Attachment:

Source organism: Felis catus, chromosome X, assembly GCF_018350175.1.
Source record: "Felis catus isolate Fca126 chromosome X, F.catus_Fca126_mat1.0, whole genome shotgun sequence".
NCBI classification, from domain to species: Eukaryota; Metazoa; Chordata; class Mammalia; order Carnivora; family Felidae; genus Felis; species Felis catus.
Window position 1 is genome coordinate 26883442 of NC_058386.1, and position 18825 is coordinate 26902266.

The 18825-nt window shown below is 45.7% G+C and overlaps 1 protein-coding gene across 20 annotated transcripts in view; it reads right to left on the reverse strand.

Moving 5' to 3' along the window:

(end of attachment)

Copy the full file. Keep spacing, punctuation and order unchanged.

Source organism: Felis catus, chromosome X, assembly GCF_018350175.1.
Source record: "Felis catus isolate Fca126 chromosome X, F.catus_Fca126_mat1.0, whole genome shotgun sequence".
NCBI classification, from domain to species: Eukaryota; Metazoa; Chordata; class Mammalia; order Carnivora; family Felidae; genus Felis; species Felis catus.
Window position 1 is genome coordinate 26883442 of NC_058386.1, and position 18825 is coordinate 26902266.

The 18825-nt window shown below is 45.7% G+C and overlaps 1 protein-coding gene across 20 annotated transcripts in view; it reads right to left on the reverse strand.

Moving 5' to 3' along the window: